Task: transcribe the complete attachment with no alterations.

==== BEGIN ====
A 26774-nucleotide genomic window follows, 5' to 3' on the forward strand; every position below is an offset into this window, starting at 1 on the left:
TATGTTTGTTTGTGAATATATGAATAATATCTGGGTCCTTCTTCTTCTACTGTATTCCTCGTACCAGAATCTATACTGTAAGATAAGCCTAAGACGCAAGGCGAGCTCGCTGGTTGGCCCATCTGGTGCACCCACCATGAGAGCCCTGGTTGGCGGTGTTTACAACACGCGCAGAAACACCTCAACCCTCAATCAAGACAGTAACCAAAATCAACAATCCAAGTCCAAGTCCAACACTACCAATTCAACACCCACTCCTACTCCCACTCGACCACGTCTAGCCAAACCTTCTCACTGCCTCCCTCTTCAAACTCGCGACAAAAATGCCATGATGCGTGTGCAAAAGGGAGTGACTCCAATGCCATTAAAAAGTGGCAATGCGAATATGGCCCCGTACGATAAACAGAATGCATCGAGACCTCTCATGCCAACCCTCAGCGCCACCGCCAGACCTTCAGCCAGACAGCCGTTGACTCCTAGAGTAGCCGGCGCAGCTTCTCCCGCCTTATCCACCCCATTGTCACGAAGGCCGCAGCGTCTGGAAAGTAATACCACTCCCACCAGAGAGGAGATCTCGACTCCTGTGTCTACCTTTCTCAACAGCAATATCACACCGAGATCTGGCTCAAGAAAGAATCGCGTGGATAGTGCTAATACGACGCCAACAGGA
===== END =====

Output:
A 26774-nucleotide genomic window follows, 5' to 3' on the forward strand; every position below is an offset into this window, starting at 1 on the left:
TATGTTTGTTTGTGAATATATGAATAATATCTGGGTCCTTCTTCTTCTACTGTATTCCTCGTACCAGAATCTATACTGTAAGATAAGCCTAAGACGCAAGGCGAGCTCGCTGGTTGGCCCATCTGGTGCACCCACCATGAGAGCCCTGGTTGGCGGTGTTTACAACACGCGCAGAAACACCTCAACCCTCAATCAAGACAGTAACCAAAATCAACAATCCAAGTCCAAGTCCAACACTACCAATTCAACACCCACTCCTACTCCCACTCGACCACGTCTAGCCAAACCTTCTCACTGCCTCCCTCTTCAAACTCGCGACAAAAATGCCATGATGCGTGTGCAAAAGGGAGTGACTCCAATGCCATTAAAAAGTGGCAATGCGAATATGGCCCCGTACGATAAACAGAATGCATCGAGACCTCTCATGCCAACCCTCAGCGCCACCGCCAGACCTTCAGCCAGACAGCCGTTGACTCCTAGAGTAGCCGGCGCAGCTTCTCCCGCCTTATCCACCCCATTGTCACGAAGGCCGCAGCGTCTGGAAAGTAATACCACTCCCACCAGAGAGGAGATCTCGACTCCTGTGTCTACCTTTCTCAACAGCAATATCACACCGAGATCTGGCTCAAGAAAGAATCGCGTGGATAGTGCTAATACGACGCCAACAGGA